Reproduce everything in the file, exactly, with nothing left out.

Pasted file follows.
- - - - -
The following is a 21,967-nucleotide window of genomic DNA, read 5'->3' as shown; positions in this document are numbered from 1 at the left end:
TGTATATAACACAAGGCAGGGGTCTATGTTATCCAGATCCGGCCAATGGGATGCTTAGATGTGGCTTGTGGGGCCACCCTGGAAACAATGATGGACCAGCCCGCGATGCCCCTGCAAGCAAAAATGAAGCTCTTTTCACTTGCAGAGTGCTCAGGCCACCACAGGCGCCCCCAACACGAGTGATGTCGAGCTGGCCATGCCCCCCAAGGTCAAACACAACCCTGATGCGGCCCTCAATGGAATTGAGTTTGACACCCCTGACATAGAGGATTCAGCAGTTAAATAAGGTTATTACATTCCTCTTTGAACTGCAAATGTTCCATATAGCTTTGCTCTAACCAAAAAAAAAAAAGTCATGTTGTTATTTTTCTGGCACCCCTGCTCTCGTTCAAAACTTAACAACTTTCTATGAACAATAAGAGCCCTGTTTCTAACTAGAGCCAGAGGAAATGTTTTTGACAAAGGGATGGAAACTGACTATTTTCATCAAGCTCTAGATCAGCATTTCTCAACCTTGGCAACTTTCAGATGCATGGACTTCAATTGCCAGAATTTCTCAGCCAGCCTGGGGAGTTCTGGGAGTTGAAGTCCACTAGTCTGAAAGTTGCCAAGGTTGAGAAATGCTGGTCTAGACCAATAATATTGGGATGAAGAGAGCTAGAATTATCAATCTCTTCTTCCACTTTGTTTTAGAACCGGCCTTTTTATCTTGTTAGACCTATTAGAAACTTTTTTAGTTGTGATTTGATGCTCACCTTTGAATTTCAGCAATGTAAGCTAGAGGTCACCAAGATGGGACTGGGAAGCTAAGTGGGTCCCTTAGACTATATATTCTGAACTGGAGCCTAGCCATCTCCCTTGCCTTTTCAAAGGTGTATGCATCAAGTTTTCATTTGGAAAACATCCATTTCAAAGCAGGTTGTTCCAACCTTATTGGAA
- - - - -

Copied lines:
The following is a 21,967-nucleotide window of genomic DNA, read 5'->3' as shown; positions in this document are numbered from 1 at the left end:
TGTATATAACACAAGGCAGGGGTCTATGTTATCCAGATCCGGCCAATGGGATGCTTAGATGTGGCTTGTGGGGCCACCCTGGAAACAATGATGGACCAGCCCGCGATGCCCCTGCAAGCAAAAATGAAGCTCTTTTCACTTGCAGAGTGCTCAGGCCACCACAGGCGCCCCCAACACGAGTGATGTCGAGCTGGCCATGCCCCCCAAGGTCAAACACAACCCTGATGCGGCCCTCAATGGAATTGAGTTTGACACCCCTGACATAGAGGATTCAGCAGTTAAATAAGGTTATTACATTCCTCTTTGAACTGCAAATGTTCCATATAGCTTTGCTCTAACCAAAAAAAAAAAAGTCATGTTGTTATTTTTCTGGCACCCCTGCTCTCGTTCAAAACTTAACAACTTTCTATGAACAATAAGAGCCCTGTTTCTAACTAGAGCCAGAGGAAATGTTTTTGACAAAGGGATGGAAACTGACTATTTTCATCAAGCTCTAGATCAGCATTTCTCAACCTTGGCAACTTTCAGATGCATGGACTTCAATTGCCAGAATTTCTCAGCCAGCCTGGGGAGTTCTGGGAGTTGAAGTCCACTAGTCTGAAAGTTGCCAAGGTTGAGAAATGCTGGTCTAGACCAATAATATTGGGATGAAGAGAGCTAGAATTATCAATCTCTTCTTCCACTTTGTTTTAGAACCGGCCTTTTTATCTTGTTAGACCTATTAGAAACTTTTTTAGTTGTGATTTGATGCTCACCTTTGAATTTCAGCAATGTAAGCTAGAGGTCACCAAGATGGGACTGGGAAGCTAAGTGGGTCCCTTAGACTATATATTCTGAACTGGAGCCTAGCCATCTCCCTTGCCTTTTCAAAGGTGTATGCATCAAGTTTTCATTTGGAAAACATCCATTTCAAAGCAGGTTGTTCCAACCTTATTGGAA